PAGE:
Chicago-based rapper, Saba, has written an essay, entitled “Art, Ownership, and Business,” about his journey rising to prominence as an independent artist in the Hip-Hop industry.
As Saba explains in the essay, he first got into Hip-Hop after he graduated high school at the age of 16. That summer, he began making music in a makeshift studio he had built in his grandmother’s basement with fellow aspiring rappers from the Chicago area, who would go on to become the Pivot Gang collective.
Now almost a decade into his career, Saba is one of the hottest rappers in the game, most recently making waves for the track “Plead the .45th,” featuring his longtime collaborator, Smino, which appeared on the soundtrack to the new film, Judas and the Black Messiah.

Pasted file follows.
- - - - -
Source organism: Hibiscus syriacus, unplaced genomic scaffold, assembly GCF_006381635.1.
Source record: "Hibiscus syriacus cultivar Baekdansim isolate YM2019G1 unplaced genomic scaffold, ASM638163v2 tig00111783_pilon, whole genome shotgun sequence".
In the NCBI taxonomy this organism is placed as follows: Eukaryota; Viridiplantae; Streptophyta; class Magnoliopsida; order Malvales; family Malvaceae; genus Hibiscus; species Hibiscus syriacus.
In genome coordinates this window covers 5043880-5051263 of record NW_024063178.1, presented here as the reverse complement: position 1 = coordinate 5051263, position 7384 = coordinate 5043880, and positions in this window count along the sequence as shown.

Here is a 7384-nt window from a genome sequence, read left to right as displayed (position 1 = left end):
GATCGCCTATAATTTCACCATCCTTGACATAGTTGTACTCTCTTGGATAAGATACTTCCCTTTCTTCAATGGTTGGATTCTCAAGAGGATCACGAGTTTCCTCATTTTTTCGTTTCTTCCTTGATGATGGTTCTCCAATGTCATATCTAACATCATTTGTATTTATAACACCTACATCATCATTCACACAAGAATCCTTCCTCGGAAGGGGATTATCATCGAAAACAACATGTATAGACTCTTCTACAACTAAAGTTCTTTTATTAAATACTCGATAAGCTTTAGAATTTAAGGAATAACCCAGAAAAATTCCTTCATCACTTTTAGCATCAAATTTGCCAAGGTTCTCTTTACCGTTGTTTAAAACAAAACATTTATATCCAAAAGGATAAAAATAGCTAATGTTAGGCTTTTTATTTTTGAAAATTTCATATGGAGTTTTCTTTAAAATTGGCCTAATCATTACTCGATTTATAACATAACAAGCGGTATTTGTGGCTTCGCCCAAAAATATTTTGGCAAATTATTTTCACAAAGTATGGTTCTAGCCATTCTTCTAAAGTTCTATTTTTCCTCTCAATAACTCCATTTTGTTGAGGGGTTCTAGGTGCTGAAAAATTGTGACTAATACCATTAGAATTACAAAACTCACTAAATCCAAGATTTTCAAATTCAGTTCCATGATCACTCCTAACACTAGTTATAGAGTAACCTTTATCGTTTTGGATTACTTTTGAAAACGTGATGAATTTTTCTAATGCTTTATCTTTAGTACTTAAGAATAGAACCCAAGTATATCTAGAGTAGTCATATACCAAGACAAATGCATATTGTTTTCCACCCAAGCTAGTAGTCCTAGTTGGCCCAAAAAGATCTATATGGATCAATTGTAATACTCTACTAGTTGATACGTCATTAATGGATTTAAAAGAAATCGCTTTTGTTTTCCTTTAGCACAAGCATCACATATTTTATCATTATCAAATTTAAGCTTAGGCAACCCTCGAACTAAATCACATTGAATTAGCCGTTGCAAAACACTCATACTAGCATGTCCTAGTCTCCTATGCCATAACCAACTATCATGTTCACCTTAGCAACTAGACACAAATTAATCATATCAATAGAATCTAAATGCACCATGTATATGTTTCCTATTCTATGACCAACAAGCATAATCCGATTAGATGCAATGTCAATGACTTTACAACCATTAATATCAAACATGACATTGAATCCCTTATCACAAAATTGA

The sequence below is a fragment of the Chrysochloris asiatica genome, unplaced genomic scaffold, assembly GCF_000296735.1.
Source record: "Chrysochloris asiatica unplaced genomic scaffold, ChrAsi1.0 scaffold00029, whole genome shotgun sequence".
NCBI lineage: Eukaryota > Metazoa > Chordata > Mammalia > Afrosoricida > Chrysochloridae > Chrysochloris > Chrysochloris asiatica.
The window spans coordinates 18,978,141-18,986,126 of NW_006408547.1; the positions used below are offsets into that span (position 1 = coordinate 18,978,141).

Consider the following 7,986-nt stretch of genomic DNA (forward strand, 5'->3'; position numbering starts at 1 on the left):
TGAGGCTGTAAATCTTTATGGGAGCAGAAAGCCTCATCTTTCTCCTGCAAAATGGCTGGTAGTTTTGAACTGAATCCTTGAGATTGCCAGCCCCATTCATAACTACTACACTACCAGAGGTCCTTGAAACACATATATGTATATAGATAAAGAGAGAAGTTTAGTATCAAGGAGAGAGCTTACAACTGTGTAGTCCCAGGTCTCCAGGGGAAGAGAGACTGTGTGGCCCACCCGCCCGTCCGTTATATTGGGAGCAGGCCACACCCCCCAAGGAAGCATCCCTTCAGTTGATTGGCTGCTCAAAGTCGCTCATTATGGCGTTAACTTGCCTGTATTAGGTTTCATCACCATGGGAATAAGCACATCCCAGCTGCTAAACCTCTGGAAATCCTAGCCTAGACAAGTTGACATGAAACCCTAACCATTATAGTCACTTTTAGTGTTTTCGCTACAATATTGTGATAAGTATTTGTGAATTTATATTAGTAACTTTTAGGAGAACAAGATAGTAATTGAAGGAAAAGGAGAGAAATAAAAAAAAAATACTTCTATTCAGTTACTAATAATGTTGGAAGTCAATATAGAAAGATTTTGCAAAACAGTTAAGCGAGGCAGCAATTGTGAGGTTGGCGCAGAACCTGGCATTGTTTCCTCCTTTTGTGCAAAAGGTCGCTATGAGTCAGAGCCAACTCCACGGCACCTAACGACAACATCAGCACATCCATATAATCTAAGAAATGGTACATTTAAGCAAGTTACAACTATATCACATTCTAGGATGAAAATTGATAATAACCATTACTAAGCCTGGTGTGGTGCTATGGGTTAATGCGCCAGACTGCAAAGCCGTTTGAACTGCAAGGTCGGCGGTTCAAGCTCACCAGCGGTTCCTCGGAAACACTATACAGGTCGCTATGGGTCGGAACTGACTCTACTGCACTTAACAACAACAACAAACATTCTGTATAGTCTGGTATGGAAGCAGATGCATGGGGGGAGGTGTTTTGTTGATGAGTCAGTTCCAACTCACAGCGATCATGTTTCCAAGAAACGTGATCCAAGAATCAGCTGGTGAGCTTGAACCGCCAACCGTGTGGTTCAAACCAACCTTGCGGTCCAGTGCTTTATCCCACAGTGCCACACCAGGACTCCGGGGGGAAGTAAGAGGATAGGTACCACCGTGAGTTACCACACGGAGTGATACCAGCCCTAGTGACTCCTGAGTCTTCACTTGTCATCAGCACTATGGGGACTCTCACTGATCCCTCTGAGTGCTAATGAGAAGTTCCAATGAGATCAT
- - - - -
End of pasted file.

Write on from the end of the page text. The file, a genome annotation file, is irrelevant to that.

In his new essay, Saba writes in depth about his experiences as an independent artist, in an effort to “start an honest conversation around artist development and ownership.” He goes on to cover a number of topics, including the hardships of touring, finding a manager as an up-and-coming artist, and the importance of working hard in order to make it in the industry.
Whether you are an aspiring rapper, an independent artist, or just a fan, looking to learn more about the hip-hop industry and how it operates, Saba’s essay is a must-read.
Read the complete essay here.
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